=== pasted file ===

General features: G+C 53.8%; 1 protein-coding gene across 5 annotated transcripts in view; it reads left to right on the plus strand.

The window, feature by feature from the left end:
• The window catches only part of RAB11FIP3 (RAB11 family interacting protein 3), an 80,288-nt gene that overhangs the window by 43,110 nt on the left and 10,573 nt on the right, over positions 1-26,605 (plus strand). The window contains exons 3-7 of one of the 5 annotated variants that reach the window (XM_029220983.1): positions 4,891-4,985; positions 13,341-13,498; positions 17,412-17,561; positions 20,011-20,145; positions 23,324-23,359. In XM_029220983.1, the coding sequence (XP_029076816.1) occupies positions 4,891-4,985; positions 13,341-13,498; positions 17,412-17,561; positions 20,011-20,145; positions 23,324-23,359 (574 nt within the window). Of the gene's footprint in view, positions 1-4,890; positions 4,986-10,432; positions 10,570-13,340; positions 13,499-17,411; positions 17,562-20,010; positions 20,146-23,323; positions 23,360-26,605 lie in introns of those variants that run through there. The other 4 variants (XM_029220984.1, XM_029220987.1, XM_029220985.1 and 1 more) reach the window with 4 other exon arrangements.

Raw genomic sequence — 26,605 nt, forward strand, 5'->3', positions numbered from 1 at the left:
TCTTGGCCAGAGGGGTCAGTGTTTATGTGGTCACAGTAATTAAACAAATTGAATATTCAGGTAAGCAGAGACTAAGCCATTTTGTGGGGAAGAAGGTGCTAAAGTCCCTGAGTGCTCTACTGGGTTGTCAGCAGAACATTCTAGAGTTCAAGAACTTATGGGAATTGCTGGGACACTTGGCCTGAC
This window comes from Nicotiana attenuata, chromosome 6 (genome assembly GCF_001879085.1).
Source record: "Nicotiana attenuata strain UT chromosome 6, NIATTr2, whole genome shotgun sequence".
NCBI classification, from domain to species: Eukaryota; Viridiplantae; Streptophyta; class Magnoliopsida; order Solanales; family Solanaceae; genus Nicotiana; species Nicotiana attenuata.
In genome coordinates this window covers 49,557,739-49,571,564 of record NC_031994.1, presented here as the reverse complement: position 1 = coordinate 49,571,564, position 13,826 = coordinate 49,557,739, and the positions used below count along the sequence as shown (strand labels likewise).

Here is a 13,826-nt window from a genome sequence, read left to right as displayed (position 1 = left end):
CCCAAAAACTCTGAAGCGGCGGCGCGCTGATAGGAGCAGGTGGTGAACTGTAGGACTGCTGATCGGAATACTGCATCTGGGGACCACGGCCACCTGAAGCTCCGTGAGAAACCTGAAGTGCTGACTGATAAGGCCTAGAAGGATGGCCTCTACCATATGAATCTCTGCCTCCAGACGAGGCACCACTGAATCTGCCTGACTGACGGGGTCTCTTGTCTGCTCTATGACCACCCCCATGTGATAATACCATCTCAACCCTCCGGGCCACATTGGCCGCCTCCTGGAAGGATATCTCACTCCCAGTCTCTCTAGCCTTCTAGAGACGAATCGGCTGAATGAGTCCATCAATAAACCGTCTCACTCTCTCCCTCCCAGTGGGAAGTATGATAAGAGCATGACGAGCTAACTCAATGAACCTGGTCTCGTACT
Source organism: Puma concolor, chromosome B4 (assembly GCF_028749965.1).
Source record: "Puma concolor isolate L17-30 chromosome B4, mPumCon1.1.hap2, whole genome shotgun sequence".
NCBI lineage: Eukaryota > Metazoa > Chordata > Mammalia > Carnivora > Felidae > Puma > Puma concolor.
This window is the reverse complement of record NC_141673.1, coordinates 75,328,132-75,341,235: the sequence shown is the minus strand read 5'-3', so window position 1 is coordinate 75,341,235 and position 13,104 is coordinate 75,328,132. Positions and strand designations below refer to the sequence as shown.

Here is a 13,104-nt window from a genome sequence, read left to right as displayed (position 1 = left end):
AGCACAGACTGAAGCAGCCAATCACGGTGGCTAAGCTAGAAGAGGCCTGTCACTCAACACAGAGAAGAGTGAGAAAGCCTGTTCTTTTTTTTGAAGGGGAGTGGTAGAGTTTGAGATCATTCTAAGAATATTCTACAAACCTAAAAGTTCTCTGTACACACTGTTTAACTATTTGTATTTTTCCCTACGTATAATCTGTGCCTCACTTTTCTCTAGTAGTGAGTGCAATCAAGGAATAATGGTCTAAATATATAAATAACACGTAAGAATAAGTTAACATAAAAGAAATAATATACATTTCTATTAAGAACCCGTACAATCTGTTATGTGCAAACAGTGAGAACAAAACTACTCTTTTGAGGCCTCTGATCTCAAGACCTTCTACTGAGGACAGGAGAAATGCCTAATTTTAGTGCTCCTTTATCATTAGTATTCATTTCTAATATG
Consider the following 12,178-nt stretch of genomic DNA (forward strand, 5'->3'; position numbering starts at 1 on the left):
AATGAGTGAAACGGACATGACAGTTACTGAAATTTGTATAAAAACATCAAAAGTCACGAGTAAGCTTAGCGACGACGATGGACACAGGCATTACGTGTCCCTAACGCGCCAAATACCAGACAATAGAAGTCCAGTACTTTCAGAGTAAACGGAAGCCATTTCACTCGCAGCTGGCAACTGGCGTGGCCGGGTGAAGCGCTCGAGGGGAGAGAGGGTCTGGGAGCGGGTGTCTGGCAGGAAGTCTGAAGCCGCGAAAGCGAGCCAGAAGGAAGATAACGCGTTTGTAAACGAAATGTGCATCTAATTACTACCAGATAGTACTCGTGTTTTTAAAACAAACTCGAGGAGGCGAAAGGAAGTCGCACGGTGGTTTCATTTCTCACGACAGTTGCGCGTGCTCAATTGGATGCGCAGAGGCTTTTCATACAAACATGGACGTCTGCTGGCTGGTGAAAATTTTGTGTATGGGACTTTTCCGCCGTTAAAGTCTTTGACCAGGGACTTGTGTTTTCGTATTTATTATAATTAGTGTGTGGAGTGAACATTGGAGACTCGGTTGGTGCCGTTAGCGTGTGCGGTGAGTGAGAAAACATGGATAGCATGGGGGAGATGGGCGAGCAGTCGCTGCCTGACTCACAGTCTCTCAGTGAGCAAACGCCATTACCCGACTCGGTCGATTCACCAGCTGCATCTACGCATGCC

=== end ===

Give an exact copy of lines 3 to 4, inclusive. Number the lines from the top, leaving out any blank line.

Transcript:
• The window catches only part of RAB11FIP3 (RAB11 family interacting protein 3), an 80,288-nt gene that overhangs the window by 43,110 nt on the left and 10,573 nt on the right, over positions 1-26,605 (plus strand). The window contains exons 3-7 of one of the 5 annotated variants that reach the window (XM_029220983.1): positions 4,891-4,985; positions 13,341-13,498; positions 17,412-17,561; positions 20,011-20,145; positions 23,324-23,359. In XM_029220983.1, the coding sequence (XP_029076816.1) occupies positions 4,891-4,985; positions 13,341-13,498; positions 17,412-17,561; positions 20,011-20,145; positions 23,324-23,359 (574 nt within the window). Of the gene's footprint in view, positions 1-4,890; positions 4,986-10,432; positions 10,570-13,340; positions 13,499-17,411; positions 17,562-20,010; positions 20,146-23,323; positions 23,360-26,605 lie in introns of those variants that run through there. The other 4 variants (XM_029220984.1, XM_029220987.1, XM_029220985.1 and 1 more) reach the window with 4 other exon arrangements.

Raw genomic sequence — 26,605 nt, forward strand, 5'->3', positions numbered from 1 at the left: